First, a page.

Twelve years ago the Northwest Indiana Quality of Life Council was formed to be a collective voice for sustainable economic, environmental and social progress in the region. It soon became apparent that in order to open conversations, set priorities and move forward, the council needed to collect data that would indicate both problems and progress. So in 2000, the fist Northwest Indiana Quality of Life Indicators Report was published.
Now, the Northwest Indiana Quality of Life Council and the One Region, One Vision initiative are a single non-profit organization, One Region, focused on improving the quality of life in Northwest Indiana.
This 2012 Indicators Report presents a baseline view of Northwest Indiana and serves as a relevant tool for One Region to use in its civic engagement. The report fulfills three primary purposes:
- To provide an objective assessment of conditions in ten categories considered to be leading indicators of the quality of life in Northwest Indiana.
- To identify and evaluate trends in each of these categories during the period from 2000 to 2010.
- To stimulate dialogue and actions that address opportunities to enhance the quality of life.
Each chapter provides an overview of why the topic is important to the region, a historical perspective on the issue and the current analysis. Questions are posed by the author to stimulate thought about what the data does or does not say and what else might need to be considered. Calls to action are the ideas and suggestions of the author on where One Region stakeholders might or could begin. A system of arrows and blocks indicate if indicator performance has improved, remained steady or has declined over time.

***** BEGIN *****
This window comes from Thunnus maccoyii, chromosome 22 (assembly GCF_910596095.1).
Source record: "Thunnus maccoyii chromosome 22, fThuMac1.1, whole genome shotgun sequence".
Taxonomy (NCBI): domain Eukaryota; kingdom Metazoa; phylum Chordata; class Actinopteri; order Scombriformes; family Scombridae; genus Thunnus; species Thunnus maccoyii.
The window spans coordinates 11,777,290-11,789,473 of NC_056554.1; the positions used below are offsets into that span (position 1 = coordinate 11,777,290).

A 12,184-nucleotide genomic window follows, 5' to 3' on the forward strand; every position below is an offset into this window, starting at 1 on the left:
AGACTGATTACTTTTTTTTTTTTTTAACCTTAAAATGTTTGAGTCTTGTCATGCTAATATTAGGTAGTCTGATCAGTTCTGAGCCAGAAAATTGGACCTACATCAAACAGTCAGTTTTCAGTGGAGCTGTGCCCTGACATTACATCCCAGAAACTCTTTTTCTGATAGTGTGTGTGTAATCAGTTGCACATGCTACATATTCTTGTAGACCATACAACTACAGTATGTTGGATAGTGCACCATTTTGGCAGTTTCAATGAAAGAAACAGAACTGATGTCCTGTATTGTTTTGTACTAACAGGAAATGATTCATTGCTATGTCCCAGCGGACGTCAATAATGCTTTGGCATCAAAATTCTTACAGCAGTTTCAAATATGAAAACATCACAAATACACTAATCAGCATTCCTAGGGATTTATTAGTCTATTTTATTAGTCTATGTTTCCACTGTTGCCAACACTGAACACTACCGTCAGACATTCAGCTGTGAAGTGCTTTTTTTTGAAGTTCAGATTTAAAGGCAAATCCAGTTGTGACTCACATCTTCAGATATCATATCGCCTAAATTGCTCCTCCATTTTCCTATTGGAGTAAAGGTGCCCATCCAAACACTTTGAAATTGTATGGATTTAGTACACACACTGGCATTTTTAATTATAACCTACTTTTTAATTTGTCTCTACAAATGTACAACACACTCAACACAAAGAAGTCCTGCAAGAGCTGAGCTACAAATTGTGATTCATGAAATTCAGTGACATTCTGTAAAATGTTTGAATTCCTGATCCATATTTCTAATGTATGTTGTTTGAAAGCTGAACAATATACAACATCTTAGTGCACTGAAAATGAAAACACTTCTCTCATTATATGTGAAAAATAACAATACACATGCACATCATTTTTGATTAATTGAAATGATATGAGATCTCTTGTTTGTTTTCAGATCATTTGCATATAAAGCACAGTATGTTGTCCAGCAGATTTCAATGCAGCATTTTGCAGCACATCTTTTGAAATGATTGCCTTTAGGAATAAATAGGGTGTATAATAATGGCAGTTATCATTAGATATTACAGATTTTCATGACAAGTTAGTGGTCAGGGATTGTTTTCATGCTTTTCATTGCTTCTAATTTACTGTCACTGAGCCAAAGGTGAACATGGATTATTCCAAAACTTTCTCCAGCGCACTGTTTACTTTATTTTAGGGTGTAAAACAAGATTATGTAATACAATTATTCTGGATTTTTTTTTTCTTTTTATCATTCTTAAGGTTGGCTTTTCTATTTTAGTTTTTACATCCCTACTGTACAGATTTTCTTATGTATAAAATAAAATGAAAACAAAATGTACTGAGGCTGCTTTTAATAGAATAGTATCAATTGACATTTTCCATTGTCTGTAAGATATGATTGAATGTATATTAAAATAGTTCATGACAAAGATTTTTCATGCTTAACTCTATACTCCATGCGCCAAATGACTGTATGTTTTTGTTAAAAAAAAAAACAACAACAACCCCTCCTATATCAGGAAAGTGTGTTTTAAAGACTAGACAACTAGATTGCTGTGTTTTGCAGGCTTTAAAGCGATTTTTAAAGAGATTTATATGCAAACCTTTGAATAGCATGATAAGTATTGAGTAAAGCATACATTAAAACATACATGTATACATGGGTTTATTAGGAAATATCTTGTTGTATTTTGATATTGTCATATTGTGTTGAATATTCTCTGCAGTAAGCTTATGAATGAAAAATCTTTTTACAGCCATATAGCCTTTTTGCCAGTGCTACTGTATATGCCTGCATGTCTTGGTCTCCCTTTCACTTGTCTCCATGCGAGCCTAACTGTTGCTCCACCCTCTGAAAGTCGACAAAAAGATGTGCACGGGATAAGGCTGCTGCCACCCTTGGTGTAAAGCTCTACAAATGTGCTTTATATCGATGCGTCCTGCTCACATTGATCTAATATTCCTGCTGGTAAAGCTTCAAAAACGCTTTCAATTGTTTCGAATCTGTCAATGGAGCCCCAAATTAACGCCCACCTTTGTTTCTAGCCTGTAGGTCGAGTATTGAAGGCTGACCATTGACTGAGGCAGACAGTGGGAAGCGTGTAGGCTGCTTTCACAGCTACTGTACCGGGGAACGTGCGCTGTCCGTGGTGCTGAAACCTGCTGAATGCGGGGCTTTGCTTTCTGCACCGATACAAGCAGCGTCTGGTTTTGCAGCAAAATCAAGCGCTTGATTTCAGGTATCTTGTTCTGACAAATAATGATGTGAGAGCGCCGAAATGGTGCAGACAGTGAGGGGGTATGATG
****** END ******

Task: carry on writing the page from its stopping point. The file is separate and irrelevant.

This report is not an exhaustive list of data collected in prior years nor is it a comprehensive analysis of all facets of the leading indicators. But beginning with the analysis in this report – including insight on where the data so far have fallen short – One Region can structure a process for collecting the right data consistently and continually.
The more useful and readily available the indicators can become, then the more that fact-based information and dialogue can shape policy and action in Northwest Indiana. These measured outcomes, as signs of marked progress, can then be used to hold people and organizations accountable for producing mutually-beneficial results.